The capital of Kos is simply called Kos Town and is naturally the administrative center of the island of Kos.
Notice the architecture and you see that the city is heavily influenced by Italy. In other words, Kos is not a traditional Greek small town. Here you will of course find everything you need from shops, restaurants and bars, and this is where you will see most of the sights and attractions.
The city is no bigger than being able to walk through the entire city in a relatively short time. That doesn’t mean there isn’t much to see. In addition to Greek history, you will find cultural treasures from both Italy and Turkey.
It is not in Kos town you will find the best beaches, although it is sometimes liberating to settle on a pebble beach, right by the “capital”. If you are looking for fine-grained sandy beaches, we suggest you take the 12-kilometer trip to Tigaki, or Lambi Beach 3 kilometers north of downtown.
- Abbreviation: KOS
- Country: Greece
Lambi Beach on Kos
A quiet alternative for those wanting to stay as close to Kos as possible is Lambi Beach. The Lambi area is located along Kanari Street, just north of downtown.
In Lambi you can find several restaurants, taverns and some bars. The sandy beaches are lovely, with sun loungers and parasols for rent.
Three kilometers east of Kos town is Psalidi. The beaches consist of pebbles and pebbles. In the area you will find a few restaurants and tavernas.
Here you can spend your days at the hotel pool. If you want to have everything included, there are many options here. For example, Beach Mitsis Hotels are. an excellent choice. Here the whole family can relax.
Kos’ best beach is located in Tigaki. Located 12 kilometers west of Kos Town, Tigaki offers a smaller selection of restaurants, tavernas and small bars. Tigaki is best known for its lovely, shallow sandy beach. This is the perfect place for families with children and those who want a quiet and relaxing holiday in Kos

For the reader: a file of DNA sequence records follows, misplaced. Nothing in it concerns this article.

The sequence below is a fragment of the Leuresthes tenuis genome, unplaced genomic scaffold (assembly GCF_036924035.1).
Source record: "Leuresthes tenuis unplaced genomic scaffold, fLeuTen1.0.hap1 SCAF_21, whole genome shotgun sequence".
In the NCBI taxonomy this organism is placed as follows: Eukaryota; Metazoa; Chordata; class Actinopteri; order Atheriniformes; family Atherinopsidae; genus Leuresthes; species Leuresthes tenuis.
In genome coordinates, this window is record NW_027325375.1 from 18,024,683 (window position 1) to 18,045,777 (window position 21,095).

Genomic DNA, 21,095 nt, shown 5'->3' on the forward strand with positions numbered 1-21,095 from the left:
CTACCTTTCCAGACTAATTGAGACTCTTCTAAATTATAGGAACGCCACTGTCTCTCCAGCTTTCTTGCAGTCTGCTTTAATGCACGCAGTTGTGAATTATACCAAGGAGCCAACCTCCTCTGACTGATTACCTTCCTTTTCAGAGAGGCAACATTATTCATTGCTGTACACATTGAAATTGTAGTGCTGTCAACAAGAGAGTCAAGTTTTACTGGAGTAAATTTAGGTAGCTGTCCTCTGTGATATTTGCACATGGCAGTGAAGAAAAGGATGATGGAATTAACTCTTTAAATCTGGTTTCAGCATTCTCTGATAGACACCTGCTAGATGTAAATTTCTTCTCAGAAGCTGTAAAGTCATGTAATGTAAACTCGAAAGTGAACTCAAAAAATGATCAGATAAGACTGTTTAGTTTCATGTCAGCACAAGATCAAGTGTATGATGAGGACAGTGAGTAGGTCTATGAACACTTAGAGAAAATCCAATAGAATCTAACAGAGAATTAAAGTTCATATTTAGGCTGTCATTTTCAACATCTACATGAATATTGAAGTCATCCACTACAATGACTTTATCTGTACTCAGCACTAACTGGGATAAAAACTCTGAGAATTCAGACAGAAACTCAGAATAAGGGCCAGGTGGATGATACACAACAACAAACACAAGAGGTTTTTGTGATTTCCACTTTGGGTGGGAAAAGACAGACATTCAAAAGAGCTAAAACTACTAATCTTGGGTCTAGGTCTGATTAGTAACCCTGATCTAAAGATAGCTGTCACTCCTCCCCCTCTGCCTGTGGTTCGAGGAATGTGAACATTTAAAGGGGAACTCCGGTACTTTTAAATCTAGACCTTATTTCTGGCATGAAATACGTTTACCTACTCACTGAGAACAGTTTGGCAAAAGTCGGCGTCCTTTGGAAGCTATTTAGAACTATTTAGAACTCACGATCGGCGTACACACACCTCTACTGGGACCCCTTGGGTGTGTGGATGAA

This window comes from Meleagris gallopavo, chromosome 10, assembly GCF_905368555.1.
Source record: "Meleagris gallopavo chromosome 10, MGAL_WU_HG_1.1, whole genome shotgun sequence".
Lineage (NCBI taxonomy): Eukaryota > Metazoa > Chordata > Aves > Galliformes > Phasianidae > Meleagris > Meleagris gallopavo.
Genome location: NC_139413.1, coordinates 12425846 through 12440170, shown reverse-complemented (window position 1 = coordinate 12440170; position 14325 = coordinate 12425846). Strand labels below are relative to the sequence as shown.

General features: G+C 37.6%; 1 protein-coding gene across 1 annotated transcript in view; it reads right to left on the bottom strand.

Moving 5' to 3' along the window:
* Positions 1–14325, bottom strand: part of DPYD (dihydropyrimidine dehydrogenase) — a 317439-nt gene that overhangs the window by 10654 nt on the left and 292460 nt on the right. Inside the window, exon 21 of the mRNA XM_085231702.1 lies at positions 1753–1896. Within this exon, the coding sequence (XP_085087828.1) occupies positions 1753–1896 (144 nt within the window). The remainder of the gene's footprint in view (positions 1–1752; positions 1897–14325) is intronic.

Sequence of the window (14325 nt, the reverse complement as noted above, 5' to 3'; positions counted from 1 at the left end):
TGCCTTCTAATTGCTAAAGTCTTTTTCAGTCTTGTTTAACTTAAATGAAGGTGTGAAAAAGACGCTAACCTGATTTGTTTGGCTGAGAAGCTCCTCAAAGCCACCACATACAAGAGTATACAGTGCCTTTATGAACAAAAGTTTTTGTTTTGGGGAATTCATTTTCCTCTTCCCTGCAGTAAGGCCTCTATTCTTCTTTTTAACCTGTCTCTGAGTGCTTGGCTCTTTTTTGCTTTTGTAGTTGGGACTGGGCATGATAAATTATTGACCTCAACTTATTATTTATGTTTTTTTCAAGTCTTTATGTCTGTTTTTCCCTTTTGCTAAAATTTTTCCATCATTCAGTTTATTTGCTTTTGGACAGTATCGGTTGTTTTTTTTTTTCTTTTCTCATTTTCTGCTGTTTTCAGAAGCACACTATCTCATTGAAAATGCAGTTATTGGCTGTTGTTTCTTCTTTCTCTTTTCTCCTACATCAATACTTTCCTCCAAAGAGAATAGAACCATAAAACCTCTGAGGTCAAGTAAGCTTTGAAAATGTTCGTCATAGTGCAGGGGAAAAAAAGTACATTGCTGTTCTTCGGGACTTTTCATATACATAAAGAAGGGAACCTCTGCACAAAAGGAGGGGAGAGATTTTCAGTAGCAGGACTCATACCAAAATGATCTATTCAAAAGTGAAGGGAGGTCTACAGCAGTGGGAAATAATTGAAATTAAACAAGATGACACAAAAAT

Do you want party and nightlife, many young people and high tempo, but also good beaches and good hotels? Then Kardamena is probably the best choice. Kardamena was formerly a resort for Englishmen, who over the years have been lured here by a lovely sandy beach and charming tavernas.
Today, Kardamena can still offer a fantastic beach, and a wide range of eateries and cafes along the boardwalk. But now the nightlife has also been upgraded to satisfy party-hungry tourists.
Kefalos is located southwest of Kos, and by many this small town is considered to have the most beautiful beach on the island. The sand is mostly fine grained and you get a view of the beautiful island of Castri at the bargain.
Kefalos has about 2,000 inhabitants and, in addition to the beach, has several sights in the form of ancient monuments and the cave at Aspri Petra.
List of Kos Acronyms
The most commonly used abbreviations about Kos is KOS which stands for Kos. In the following table, you can see all acronyms related to Kos, including abbreviations for airport, city, school, port, government, and etc.
|PAKR||Perumahan Awam Kos Rendah|